January 30, 2014
Posted by: Gina Gagliano
Categories: :01 Author-on-Author Interviews


We’re super-excited that Rainbow Rowell (Eleanor & Park, Fangirl) is going to be doing two graphic novels for us!  The first one will be illustrated by Faith Erin Hicks (Friends With Boys, Nothing Can Possibly Go Wrong).  EW just announced this project this morning.

Here they Q&A each other!

Rainbow Rowell:  You’re such an amazing storyteller. I feel like you can do everything – draw and write – so well. Why collaborate with other writers?

Faith Erin Hicks: Working on my very own comics where I get to both write and draw is awesome, and that’s mostly what I want to do when I make comics. But there are other writers out there who are amazing, and sometimes they can bring me stories to draw that I would never in a million years write myself. That’s the fun of working with someone else: I get to explore different worlds, different characters, and different perspectives.

Rainbow: Is the collaboration experience different every time? Do you have to learn how to dance with each partner?

Faith: Hm, that depends on the collaboration. If it’s a job like when I drew Brain Camp (with Susan Kim & Laurence Klavan) or the Bigfoot Boy series (with J. Torres), I was just handed a script and went away for a few months and drew a comic. Not much interaction with the writers was necessary. Other jobs I’ve had more of a chance to interact with the writers, which I really appreciate. I like having story input, but it depends on whether or not I’ve been hired as a co-writer on the project (like when I drew and co-wrote The Last of Us: American Dreams for Dark Horse) or just as an artist. I’d really love to have a more balanced collaboration with someone, where together we can push and pull a story into shape. I haven’t yet had that, but . . . maybe soon. 😉

Was there a particular book or series (or anything, really — maybe a movie, or comic book) that really clicked with you and made you want to tell your own stories? Did you ever read or watch something that made you say “yeah, I want to do something like that!”


Rainbow: That’s a good question. Sometimes I feel like the opposite thing happens. Like I’m so content taking in other people’s stories that I’d rather read or watch than make anything of my own. (I still have to make myself write; I’d always rather read.)

I wrote my first book Attachments as a reaction against romantic comedies I was watching. I love romantic comedies, but felt like I’d seen a string of them that leaned hard on the same stupid tropes. I wanted to see if I could write a romantic comedy without cheating.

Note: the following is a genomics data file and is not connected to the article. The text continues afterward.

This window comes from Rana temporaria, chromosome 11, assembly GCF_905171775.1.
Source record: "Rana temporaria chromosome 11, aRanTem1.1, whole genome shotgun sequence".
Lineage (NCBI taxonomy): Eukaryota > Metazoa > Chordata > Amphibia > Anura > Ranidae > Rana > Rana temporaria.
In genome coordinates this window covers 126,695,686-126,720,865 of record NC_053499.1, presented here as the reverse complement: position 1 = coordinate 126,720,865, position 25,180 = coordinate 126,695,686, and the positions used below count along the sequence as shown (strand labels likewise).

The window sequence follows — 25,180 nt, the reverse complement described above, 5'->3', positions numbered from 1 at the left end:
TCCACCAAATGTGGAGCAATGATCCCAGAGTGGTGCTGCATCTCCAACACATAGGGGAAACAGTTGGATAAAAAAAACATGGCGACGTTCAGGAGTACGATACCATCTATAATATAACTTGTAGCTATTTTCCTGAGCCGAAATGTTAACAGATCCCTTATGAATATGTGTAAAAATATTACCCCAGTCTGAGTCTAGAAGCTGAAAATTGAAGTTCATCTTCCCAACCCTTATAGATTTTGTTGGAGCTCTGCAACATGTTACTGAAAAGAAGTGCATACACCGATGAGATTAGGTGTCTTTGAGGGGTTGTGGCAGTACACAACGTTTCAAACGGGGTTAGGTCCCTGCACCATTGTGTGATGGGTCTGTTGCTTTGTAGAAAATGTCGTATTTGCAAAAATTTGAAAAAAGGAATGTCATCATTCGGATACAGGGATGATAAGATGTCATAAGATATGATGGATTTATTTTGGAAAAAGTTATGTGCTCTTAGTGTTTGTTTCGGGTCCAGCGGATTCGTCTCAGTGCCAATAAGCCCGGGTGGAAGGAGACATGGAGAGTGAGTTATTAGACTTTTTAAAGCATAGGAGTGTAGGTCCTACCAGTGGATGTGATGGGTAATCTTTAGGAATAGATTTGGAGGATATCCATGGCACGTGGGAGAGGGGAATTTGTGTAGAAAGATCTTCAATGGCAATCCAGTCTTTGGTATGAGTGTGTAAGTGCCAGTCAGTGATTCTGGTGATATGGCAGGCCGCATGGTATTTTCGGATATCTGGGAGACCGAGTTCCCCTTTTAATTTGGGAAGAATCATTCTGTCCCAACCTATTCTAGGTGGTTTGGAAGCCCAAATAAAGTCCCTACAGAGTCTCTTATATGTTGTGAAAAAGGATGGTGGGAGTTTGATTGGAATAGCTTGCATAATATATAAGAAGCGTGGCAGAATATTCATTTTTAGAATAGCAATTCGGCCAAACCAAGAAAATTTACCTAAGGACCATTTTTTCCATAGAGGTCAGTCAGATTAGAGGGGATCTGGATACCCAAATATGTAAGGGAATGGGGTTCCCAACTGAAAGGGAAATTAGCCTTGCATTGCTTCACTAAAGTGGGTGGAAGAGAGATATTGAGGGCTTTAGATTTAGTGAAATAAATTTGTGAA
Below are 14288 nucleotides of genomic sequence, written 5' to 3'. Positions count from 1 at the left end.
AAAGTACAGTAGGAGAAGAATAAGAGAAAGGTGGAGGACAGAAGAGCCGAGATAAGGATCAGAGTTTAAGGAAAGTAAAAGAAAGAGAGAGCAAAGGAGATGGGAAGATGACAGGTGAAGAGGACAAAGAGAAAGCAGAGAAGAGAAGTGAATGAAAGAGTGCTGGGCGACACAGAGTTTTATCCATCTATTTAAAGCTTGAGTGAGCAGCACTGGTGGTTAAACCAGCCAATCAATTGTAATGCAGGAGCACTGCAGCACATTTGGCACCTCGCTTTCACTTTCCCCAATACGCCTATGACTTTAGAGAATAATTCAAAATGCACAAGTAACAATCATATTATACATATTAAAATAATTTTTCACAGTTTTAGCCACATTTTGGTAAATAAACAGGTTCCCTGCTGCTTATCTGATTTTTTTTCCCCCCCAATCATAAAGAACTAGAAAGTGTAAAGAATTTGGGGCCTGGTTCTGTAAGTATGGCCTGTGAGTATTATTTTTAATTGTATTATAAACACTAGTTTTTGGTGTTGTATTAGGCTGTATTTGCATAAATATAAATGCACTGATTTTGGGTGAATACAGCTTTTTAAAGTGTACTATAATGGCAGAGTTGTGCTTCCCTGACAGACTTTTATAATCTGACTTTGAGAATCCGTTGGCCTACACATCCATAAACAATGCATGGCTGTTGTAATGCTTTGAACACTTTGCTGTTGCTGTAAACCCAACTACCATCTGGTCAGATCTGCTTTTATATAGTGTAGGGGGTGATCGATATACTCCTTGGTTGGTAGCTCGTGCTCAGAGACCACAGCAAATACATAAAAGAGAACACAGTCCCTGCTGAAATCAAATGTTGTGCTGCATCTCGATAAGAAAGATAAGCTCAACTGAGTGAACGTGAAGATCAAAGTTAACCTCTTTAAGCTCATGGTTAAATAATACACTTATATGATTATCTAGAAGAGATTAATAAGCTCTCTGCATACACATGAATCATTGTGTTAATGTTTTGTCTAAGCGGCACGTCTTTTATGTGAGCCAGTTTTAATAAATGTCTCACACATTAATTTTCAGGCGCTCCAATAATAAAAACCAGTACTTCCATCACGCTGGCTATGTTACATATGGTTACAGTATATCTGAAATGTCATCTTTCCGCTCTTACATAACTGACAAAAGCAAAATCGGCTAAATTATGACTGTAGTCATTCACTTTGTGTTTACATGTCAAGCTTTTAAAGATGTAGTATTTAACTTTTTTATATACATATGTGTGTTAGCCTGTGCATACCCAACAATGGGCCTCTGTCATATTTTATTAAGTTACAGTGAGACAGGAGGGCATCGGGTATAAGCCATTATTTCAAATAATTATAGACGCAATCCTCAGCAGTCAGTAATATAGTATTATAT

Hey, you know what? I just thought of something specific: Clerks really inspired me. I was like, “Wait a minute. You can write a whole movie that’s just talking and relationships and Star Wars jokes? I CAN DO THAT!”

One thing that I think is striking about your work is how expressive it is. Your characters say so much with their faces and posture. Do you think that comes from your background in animation?

Faith: Possibly! That’s the theory at least: as an animator it is your job to translate the emotion of the character on to the screen. I’ve heard some animators compare the job of animation to being an actor or a director. But I was kind of a terrible animator, so I’m not sure how much of that training actually sunk in. I’ve always been someone who likes observing people and who’s over-sensitive to emotion (I am a gold medal champ at social awkwardness), so it feels natural to put that down on the page when I draw. I like thinking about what the character is feeling in a particular moment, and trying hard to convey that.

I’ve noticed in all three of your books there have been strong geeky themes. Eleanor & Park has comics, Attachments has a whole subplot about D&D, Fangirl has … fandom! On a scale of Blorgons to Daleks, how geeky do you think our collaboration will be?

Rainbow: On a scale of Blorgons to Daleks? I’m going to go with Tom Servo.

Something that I really love about following you on Twitter is the way you’re up on all the cool-kids comics and animation stuff — but you’re also livetweeting your way through Deep Space Nine. I love the all-over-the-place-joy you take in it.